Studies show that such women, when treated with chasteberry extracts, had reduced luteal phases and increased chances of fertility (5). More interestingly, chasteberry can also increase the production of dopamine, and this can suppress the secretion of prolactin (which can otherwise contribute to infertility).
7. Can Improve Prostate Health
Chasteberry is known to treat an enlarged prostate, a condition also called benign prostatic hyperplasia. An enlarged prostate gland can elevate the risk of prostate cancer, and as we already saw, chasteberry also has the potential to prevent it.
8. Can Treat Acne
We know what causes acne – hormonal imbalance. And since chasteberry has the potential to correct hormonal imbalance, it can aid acne treatment. It achieves this, yes, by decreasing prolactin (6).
Those were the benefits. They sure can make a woman’s life far easier, can’t they? And yes, this takes us to the next step. How can you prepare chasteberry tea?
How To Prepare Chasteberry Tea At Home
For this, you need to find whole chasteberries at your local market. The procedure is simple!
- Add 4 cups of water to a saucepan and bring to a boil.
- Using a pestle and mortar, crush a tablespoon of the berries and add them to a tea infuser or a tea pot.
- Now, pour the hot water over the crushed berries.
- Allow to steep for about 10 minutes.
- Your tea is ready!
That’s quite easy, isn’t it? But how much of chasteberry can you have in a day?
What Is The Regular Dosage Of Chasteberry?
Chasteberry is available in different forms – as liquid extracts or capsules or tablets. However you take it, here are the respective dosages:
- For relieving PMS symptoms, 400 mg a day, before breakfast
- For treating uterine fibroids, 400 mg, twice daily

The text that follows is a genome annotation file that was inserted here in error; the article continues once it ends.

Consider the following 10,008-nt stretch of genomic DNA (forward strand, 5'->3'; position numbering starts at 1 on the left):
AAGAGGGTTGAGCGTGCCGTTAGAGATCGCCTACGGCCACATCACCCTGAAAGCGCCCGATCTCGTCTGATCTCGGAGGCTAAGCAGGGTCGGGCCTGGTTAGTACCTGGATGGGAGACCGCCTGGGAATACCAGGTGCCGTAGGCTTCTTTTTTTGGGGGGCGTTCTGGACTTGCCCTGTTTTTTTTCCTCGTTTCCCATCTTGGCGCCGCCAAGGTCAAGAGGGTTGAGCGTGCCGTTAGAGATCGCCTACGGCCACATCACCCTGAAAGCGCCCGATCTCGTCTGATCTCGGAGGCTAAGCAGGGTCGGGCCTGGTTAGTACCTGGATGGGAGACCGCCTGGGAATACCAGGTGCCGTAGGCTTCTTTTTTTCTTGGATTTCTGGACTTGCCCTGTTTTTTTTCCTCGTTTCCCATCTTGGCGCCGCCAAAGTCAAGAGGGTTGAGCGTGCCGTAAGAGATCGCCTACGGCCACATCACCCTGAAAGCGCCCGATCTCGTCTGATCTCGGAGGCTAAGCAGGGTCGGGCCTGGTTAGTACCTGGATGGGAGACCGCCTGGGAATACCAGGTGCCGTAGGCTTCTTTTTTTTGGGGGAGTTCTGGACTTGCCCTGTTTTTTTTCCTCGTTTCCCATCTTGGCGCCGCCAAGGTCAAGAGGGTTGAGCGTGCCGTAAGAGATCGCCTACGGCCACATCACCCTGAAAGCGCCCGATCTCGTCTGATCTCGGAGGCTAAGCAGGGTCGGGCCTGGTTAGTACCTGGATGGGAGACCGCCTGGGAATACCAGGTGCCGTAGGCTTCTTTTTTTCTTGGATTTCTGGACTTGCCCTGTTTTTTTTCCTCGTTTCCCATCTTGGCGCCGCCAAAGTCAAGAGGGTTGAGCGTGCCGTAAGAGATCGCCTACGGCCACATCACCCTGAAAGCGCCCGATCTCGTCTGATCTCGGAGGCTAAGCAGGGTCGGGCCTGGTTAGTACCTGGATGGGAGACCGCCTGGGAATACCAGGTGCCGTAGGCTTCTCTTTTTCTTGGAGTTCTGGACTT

- For treating acne, 160 mg per day
- For relieving menopause symptoms, 160 to 240 mg per day
- For treating infertility, 160 to 240 mg per day
- For treating endometriosis, 400 mg, twice daily
These dosages will help treat your issues. But there is something else we must know. The tea is not devoid of some not-so-good effects.
What Are The Side Effects Of Chasteberry Tea?
- Issues During Pregnancy And Breastfeeding
Since chasteberry can interfere with hormones, you must not consume it if you are pregnant or breastfeeding.
- Breast Cancer
For the same reason (interfering with hormones), chasteberry can make breast cancer worse. Hence, avoid its use.
- Other Side Effects
Consuming chasteberry tea in excess can also cause headache, rashes, stomach pain, weight gain, and dizziness.
Can we say you have finally discovered something that can stop your monthly periods from being such nightmares? Well, yes! When chasteberry tea has a host of other benefits as well, why not just start using it right away?
And tell us how this post has helped you. Just leave a comment in the box below.
1. “Herbal remedies for PMS”. WebMD.
2. “Herbal medicine for the management of…”. US National Library of Medicine.
3. “The genus vitex…”. US National Library of Medicine.
4. “A vitex agnus-castus extract…”. US National Library of Medicine.
5. “Vitex agnus castus extract in the…”. US National Library of Medicine.
6. “Hormonal treatment of acne vulgaris”. US National Library of Medicine.